By Jonathan Rest

StarTimes, the Chinese-owned pay-television operator in sub-Saharan Africa, is facing the threat of a winding up order after failing to pay BeIN Media Group for rights to French soccer’s Ligue 1, GlobalData Sport can exclusively reveal.

GlobalData Sport also understands that the broadcaster, part of Hong Kong-based holding company Century Sun, has delayed payments to other rights-holders, albeit these have not escalated to legal proceedings as yet.

StarTimes has been expanding its portfolio of top-tier soccer in recent years – in August last year it landed non-exclusive French language rights to Spanish soccer’s LaLiga for four years, and other competitions it is showing in the 2020-21 season include Spain’s Copa del Rey, England’s FA Cup, Italy’s Coppa Italia and Europe’s Uefa Europa League and delayed 2020 European Championships.

However, it is the deal struck mid-way through 2018 for the English- and local-language rights to Ligue 1 and other French soccer properties in sub-Saharan Africa that has brought to light the financial difficulties facing the broadcaster.

Having failed to make any payments for those rights, StarTimes is currently in debt to BeIN to the tune of close to $11 million, including interest, according to the court petition.

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After the matter was taken to the courts in Hong Kong, a new monthly payment plan instigated by StarTimes was agreed upon by the two parties prior to the start of the 2019-20 season, but StarTimes missed the first instalment due on 1 October.

Talks between the two parties’ legal representatives since have failed to reach a conclusion, with BeIN, which holds international Ligue 1 rights from 2018-19 to 2023-24, having now taken the decision to issue a winding up order on StarTimes.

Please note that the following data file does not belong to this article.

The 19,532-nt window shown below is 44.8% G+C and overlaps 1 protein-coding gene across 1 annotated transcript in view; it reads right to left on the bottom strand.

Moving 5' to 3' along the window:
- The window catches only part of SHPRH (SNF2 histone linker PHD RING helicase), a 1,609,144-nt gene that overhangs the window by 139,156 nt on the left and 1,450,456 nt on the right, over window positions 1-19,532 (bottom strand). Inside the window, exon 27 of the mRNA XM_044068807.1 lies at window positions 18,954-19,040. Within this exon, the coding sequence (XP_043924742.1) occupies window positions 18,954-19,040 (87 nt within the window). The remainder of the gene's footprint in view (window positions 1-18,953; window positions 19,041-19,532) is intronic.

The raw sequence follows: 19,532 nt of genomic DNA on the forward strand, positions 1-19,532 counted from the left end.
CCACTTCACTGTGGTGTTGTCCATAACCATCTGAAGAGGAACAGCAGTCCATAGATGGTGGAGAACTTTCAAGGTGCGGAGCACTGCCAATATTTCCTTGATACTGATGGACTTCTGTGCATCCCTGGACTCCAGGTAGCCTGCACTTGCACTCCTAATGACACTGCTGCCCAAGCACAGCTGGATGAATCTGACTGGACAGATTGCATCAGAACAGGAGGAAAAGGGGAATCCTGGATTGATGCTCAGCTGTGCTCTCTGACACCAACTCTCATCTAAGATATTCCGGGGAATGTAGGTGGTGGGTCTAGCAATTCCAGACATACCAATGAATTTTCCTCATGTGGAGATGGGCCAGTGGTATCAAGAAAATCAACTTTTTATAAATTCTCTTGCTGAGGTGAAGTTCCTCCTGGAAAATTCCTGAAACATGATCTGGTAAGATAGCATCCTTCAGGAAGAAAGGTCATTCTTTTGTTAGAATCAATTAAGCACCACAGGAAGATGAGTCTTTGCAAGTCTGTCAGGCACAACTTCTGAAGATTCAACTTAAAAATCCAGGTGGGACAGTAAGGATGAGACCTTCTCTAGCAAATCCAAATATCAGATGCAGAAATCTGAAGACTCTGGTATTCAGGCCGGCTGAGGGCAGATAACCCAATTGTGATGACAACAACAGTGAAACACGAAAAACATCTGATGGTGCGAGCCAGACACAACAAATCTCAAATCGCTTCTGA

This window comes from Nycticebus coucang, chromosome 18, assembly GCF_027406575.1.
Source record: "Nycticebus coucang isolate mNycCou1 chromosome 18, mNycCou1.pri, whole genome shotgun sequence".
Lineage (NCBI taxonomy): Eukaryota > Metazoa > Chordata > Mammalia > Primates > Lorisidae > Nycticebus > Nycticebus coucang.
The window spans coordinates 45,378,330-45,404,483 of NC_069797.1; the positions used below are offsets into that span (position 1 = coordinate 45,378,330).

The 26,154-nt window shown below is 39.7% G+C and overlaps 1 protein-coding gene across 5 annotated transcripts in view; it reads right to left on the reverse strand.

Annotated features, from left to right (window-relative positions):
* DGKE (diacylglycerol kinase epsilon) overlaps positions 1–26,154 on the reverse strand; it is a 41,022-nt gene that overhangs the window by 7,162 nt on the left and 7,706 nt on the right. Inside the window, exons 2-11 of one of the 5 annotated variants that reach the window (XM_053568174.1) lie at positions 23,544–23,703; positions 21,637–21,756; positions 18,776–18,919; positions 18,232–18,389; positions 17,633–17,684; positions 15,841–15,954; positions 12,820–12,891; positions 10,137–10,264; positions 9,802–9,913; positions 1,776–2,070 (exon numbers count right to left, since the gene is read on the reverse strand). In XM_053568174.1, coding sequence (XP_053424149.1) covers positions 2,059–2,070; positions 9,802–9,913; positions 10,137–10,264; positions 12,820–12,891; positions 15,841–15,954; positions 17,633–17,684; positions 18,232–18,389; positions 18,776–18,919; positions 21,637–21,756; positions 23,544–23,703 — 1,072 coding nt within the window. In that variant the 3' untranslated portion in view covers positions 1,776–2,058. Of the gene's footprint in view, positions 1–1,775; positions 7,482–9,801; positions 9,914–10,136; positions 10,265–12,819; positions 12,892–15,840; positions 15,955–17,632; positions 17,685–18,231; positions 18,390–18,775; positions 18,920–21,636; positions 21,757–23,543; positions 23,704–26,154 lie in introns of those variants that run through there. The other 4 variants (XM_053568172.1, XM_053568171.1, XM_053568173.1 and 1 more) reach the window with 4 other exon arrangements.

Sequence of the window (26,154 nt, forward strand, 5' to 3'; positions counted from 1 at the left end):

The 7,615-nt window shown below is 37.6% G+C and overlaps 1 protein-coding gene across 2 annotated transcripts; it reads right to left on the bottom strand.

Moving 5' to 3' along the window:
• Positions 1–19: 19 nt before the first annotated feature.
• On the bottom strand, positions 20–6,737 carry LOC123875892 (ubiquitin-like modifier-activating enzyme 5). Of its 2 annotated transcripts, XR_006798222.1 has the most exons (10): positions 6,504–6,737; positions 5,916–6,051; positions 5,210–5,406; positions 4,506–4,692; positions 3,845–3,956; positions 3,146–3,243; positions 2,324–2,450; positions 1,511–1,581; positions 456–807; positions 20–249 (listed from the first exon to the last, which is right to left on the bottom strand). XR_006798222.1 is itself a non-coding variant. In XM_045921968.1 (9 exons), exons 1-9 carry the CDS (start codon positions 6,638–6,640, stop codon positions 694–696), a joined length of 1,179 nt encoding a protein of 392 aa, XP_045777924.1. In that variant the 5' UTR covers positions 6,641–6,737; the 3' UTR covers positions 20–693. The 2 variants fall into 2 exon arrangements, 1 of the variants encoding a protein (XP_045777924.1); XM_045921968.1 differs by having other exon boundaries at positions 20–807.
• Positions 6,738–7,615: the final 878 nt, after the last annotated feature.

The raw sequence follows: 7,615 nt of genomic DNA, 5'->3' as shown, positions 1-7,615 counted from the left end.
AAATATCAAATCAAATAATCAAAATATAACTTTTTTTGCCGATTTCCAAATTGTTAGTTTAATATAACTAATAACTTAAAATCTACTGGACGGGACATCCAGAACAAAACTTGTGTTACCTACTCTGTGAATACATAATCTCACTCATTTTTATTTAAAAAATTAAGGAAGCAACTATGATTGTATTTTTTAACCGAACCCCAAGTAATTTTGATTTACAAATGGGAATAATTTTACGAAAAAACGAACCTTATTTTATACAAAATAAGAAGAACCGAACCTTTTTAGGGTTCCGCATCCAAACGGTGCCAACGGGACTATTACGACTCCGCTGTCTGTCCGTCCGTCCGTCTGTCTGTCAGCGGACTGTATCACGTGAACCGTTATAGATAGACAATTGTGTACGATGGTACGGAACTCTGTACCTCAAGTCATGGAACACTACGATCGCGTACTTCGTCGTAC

In the 2018-19 season StarTimes cited the tough economic climate in Africa for failing to make payments and said this, coupled with the impact of the Covid-19 pandemic across the continent, had exacerbated the financial situation in 2020.

Despite this, the company has carried on acquiring rights over the past year, such as the aforementioned long-term deal with LaLiga, a seven-year, $7.7 million deal with the FKF, the Kenyan Football Federation, and last month’s agreement with the Confederation of African Football for the African Nations Championship.

The sports portfolio also includes the new Extreme E motor racing series (a deal with sister series Formula E ended last year) and just this week it added USA’s Impact Wrestling.

A source with knowledge of the legal proceedings told GlobalData Sport: “It should be of huge concern to the industry that an entity facing winding up proceedings is, in the same breath, parading around the world signing deals with much fanfare. We’ve seen this kind of conduct before and it only ends badly for rights-holders and the industry.”

StarTimes said it will not be making any official comment on the legal case.

While StarTimes has kept up to date with payments to many rights-holders, GlobalData Sport has learned that the BeIN-Ligue 1 situation is not an isolated one, with the broadcaster understood to be in arrears for other top-tier soccer properties, particularly in Europe.

An insider from one of the agency giants told GlobalData Sport there are now “concerns about making future deals with StarTimes given the concern over their financial health.”

Another, from the broadcasting sector in Asia, said the delay in payments was coupled by a “tight budget for new acquisitions.”

The plight of StarTimes will sound further notes of caution about Chinese-ownership in the sports business industry, with PPTV, the streaming platform owned by Suning, having lost English Premier League rights and had its Italian Serie A feed cut in recent months because of missed rights payments.

In addition, Mediapro, the Spanish media rights and production agency owned by Orient Hontai Capital, the Chinese private equity firm, had its domestic Ligue 1 rights contract ripped up for failing to make payments, and there is also the case of MP & Silva, which was wound up by the UK High Court’s Bankruptcy Court in October 2018, less than two years after being taken over by Chinese tech firm Baofeng and investment company Everbright Capital.